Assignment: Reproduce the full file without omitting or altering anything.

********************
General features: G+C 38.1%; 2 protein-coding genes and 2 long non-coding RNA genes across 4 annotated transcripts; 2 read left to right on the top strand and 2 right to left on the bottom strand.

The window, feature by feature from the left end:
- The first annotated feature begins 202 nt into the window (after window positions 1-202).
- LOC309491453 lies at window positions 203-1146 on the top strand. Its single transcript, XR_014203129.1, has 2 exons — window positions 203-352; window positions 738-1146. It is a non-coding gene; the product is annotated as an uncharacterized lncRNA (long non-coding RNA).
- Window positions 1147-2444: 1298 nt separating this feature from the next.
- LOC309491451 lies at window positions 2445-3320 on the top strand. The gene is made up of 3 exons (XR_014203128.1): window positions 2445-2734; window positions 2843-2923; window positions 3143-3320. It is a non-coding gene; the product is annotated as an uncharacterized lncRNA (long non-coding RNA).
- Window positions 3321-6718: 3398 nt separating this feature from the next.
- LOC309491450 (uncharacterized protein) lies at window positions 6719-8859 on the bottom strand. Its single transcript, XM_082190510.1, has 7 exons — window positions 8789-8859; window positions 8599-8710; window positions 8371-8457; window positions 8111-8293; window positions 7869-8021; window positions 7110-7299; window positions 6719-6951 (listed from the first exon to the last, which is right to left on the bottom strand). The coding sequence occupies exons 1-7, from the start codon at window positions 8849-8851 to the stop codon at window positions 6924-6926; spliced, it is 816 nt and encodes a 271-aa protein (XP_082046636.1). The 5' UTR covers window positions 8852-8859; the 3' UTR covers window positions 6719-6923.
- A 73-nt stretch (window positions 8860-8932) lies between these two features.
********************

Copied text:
General features: G+C 38.1%; 2 protein-coding genes and 2 long non-coding RNA genes across 4 annotated transcripts; 2 read left to right on the top strand and 2 right to left on the bottom strand.

The window, feature by feature from the left end:
- The first annotated feature begins 202 nt into the window (after window positions 1-202).
- LOC309491453 lies at window positions 203-1146 on the top strand. Its single transcript, XR_014203129.1, has 2 exons — window positions 203-352; window positions 738-1146. It is a non-coding gene; the product is annotated as an uncharacterized lncRNA (long non-coding RNA).
- Window positions 1147-2444: 1298 nt separating this feature from the next.
- LOC309491451 lies at window positions 2445-3320 on the top strand. The gene is made up of 3 exons (XR_014203128.1): window positions 2445-2734; window positions 2843-2923; window positions 3143-3320. It is a non-coding gene; the product is annotated as an uncharacterized lncRNA (long non-coding RNA).
- Window positions 3321-6718: 3398 nt separating this feature from the next.
- LOC309491450 (uncharacterized protein) lies at window positions 6719-8859 on the bottom strand. Its single transcript, XM_082190510.1, has 7 exons — window positions 8789-8859; window positions 8599-8710; window positions 8371-8457; window positions 8111-8293; window positions 7869-8021; window positions 7110-7299; window positions 6719-6951 (listed from the first exon to the last, which is right to left on the bottom strand). The coding sequence occupies exons 1-7, from the start codon at window positions 8849-8851 to the stop codon at window positions 6924-6926; spliced, it is 816 nt and encodes a 271-aa protein (XP_082046636.1). The 5' UTR covers window positions 8852-8859; the 3' UTR covers window positions 6719-6923.
- A 73-nt stretch (window positions 8860-8932) lies between these two features.